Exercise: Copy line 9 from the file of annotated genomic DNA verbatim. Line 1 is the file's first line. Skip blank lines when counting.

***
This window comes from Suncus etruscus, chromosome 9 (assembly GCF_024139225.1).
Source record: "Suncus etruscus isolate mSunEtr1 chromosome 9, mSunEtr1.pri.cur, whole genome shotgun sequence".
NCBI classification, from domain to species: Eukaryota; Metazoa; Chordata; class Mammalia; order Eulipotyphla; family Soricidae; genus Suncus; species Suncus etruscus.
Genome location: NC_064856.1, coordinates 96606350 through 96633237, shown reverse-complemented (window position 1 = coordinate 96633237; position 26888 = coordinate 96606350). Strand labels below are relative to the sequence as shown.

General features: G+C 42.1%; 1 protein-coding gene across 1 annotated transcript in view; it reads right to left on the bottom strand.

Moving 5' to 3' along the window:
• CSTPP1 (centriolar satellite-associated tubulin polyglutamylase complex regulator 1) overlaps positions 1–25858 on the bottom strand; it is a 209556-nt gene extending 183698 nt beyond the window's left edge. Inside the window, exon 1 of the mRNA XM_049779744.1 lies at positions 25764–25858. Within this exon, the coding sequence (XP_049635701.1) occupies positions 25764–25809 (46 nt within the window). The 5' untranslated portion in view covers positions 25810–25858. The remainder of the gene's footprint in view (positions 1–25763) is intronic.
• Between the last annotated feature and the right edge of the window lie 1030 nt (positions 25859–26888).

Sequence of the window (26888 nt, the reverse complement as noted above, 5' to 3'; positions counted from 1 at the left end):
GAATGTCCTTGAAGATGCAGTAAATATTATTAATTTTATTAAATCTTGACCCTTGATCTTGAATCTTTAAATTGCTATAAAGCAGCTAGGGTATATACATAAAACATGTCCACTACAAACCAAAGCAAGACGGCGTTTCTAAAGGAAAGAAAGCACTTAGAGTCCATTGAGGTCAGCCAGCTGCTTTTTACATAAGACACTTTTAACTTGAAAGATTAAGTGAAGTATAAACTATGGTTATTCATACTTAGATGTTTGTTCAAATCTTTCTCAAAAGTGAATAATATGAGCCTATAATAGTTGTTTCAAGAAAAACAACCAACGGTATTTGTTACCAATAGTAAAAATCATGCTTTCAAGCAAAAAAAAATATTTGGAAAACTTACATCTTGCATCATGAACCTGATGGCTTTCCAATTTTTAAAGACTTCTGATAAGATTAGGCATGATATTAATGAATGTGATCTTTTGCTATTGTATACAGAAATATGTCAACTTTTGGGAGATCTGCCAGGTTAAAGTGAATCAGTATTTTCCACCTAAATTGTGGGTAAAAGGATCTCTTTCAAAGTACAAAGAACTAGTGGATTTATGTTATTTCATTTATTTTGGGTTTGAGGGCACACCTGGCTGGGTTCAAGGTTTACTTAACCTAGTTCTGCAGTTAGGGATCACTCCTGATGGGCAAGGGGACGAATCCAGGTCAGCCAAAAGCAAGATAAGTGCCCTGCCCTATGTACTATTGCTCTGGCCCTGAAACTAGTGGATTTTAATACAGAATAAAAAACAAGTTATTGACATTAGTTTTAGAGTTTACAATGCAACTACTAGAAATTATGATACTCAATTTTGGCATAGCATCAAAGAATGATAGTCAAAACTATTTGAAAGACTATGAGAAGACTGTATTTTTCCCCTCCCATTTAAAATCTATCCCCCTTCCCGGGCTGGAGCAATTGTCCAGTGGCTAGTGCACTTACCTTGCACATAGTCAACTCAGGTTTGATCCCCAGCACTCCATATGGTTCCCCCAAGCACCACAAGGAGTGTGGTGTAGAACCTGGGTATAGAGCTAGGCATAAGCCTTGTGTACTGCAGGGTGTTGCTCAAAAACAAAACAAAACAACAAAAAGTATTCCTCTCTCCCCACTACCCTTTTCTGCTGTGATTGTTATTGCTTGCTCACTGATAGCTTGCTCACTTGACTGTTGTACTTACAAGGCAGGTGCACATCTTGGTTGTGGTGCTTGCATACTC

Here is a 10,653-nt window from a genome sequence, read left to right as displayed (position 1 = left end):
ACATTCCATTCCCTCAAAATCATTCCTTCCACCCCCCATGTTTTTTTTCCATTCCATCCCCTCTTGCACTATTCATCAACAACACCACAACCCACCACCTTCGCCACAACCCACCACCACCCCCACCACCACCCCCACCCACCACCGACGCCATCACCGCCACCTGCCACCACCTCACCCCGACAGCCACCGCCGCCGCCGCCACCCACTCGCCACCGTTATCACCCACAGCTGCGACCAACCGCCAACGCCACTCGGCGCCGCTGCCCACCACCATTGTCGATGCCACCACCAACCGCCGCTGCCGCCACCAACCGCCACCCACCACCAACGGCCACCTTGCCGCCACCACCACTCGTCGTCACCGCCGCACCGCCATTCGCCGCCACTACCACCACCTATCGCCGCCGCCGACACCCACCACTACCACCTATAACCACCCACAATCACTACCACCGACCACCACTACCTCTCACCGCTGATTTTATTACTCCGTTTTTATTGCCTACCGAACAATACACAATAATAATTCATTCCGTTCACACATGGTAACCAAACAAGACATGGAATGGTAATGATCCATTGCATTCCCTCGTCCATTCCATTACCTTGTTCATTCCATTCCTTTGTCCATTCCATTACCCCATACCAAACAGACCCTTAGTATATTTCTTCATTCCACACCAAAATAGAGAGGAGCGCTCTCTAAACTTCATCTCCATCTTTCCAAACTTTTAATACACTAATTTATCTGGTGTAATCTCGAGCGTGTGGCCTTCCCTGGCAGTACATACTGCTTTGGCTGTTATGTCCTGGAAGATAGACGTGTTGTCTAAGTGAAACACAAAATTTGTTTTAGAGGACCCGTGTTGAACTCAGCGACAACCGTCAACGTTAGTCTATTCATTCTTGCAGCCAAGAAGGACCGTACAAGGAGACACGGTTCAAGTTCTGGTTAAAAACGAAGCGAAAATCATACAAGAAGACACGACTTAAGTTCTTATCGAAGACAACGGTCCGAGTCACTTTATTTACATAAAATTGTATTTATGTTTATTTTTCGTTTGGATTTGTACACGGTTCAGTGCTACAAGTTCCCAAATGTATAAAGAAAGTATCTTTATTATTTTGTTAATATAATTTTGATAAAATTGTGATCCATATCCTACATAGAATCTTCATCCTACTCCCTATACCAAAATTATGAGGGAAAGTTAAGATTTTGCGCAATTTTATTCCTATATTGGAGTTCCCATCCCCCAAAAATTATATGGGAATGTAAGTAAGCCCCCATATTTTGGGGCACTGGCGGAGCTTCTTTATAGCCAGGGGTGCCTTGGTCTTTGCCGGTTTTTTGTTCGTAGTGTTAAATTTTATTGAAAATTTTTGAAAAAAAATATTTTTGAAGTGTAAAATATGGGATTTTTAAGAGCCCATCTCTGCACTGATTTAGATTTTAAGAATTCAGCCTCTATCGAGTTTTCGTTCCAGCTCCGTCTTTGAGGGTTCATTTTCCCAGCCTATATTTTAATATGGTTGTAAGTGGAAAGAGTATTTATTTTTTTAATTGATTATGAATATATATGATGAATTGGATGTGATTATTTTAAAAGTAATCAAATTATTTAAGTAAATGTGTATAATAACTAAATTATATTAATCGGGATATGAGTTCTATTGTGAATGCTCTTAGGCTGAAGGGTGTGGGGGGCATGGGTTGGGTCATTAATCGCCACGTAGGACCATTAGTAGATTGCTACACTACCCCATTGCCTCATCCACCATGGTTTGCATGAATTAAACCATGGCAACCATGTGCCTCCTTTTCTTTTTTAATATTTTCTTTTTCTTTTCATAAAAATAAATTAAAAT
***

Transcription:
Sequence of the window (26888 nt, the reverse complement as noted above, 5' to 3'; positions counted from 1 at the left end):